# Lecture22222

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Published on August 12, 2008

Source: slideshare.net

## Description

a supplemental resource for students

Kinetics: the Rate Law and Effect of Concentration Lecture 22

The rate law for a chemical reaction is an equation which links the reaction rate with concentrations or pressures of reactants and constant parameters (normally rate coefficients and partial reaction orders).

For aA+bB+…  cC+dD+… Rate = k[A] m [B] n …

Rate = k[A] m [B] n … Herein k is the rate constant. It depends on temperature. m and n are reaction orders. They depend on the reaction mechanism.

Herein k is the rate constant. It depends on temperature.

m and n are reaction orders. They depend on the reaction mechanism.

Rate = k[A] m [B] n … If the rate doubles when [A] doubles, m=1. If the rate quadruples when [A] doubles, m=2. If the rate does not change when [A] doubles, m=0.

If the rate doubles when [A] doubles, m=1.

If the rate quadruples when [A] doubles, m=2.

If the rate does not change when [A] doubles, m=0.

Coefficients a and b in aA+bB+…  cC+dD+… may or may not be related in any way to the reaction orders m and n : Rate = k[A] m [B] n …

The reaction mechanism must conform to to the rate law. The rate law is based on experimental fact.

Components of the rate law must be found experimentally: Measure concentrations to find the initial rate. Use initial rates from several experiments to find the reaction orders. Use reaction orders to find the rate constant.

Measure concentrations to find the initial rate.

Use initial rates from several experiments to find the reaction orders.

Use reaction orders to find the rate constant.

How to define the reaction orders: Rate=k[A] . First order overall. Rate=k[A] 2 . Second order overall. Rate=k[A] 0 =k(1)=k . Zero order overall.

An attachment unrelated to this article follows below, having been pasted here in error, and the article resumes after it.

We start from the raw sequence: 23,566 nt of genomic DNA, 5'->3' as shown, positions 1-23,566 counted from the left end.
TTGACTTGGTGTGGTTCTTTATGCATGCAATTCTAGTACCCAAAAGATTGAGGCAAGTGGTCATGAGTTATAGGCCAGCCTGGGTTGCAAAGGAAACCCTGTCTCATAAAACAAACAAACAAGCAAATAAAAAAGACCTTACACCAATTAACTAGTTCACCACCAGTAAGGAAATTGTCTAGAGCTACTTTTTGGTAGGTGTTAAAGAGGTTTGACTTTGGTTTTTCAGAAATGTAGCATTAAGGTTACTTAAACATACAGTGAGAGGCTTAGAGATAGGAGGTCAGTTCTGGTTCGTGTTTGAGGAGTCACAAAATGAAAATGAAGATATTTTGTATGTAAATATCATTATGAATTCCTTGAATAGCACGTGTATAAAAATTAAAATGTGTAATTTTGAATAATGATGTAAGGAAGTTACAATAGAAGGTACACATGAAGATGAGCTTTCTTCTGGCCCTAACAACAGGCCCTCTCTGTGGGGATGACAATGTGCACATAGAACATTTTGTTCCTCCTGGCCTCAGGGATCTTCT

Rate=k[A] . First order overall.

Rate=k[A] 2 . Second order overall.

Rate=k[A] 0 =k(1)=k . Zero order overall.

How to define the reaction orders: NO (g) +O 3(g)  NO 2(g) +O 2(g) Rate=k[NO][O 3 ] First order with respect to NO. First order with respect to O 3 . Second order overall.

NO (g) +O 3(g)  NO 2(g) +O 2(g)

Rate=k[NO][O 3 ]

First order with respect to NO.

First order with respect to O 3 .

Second order overall.

How to define the reaction orders: 2NO (g) +2H 2(g)  N 2(g) +2H 2 O (g) Rate=k[NO] 2 [H 2 ] Second order with respect to NO. First order with respect to H 2 . Third order overall.

2NO (g) +2H 2(g)  N 2(g) +2H 2 O (g)

Rate=k[NO] 2 [H 2 ]

Second order with respect to NO.

First order with respect to H 2 .

Third order overall.

Reaction orders cannot be deduced from the balanced equation.

Special cases: If a reaction order is fractional, the rate depends on the square (cubic) root of the concentration: rate=k[A][B] 1/2 If a reaction order is negative, the rate decreases when the concentration of that component increases.

If a reaction order is fractional, the rate depends on the square (cubic) root of the concentration: rate=k[A][B] 1/2

If a reaction order is negative, the rate decreases when the concentration of that component increases.

A sample problem on determining rate order from rate laws.

It we do not know the reaction law, we have to find it from a series of experiments, starting each one with a different set of reactant concentrations and obtaining an initial rate in each case.

A sample problem on determining reaction order from initial rate data.

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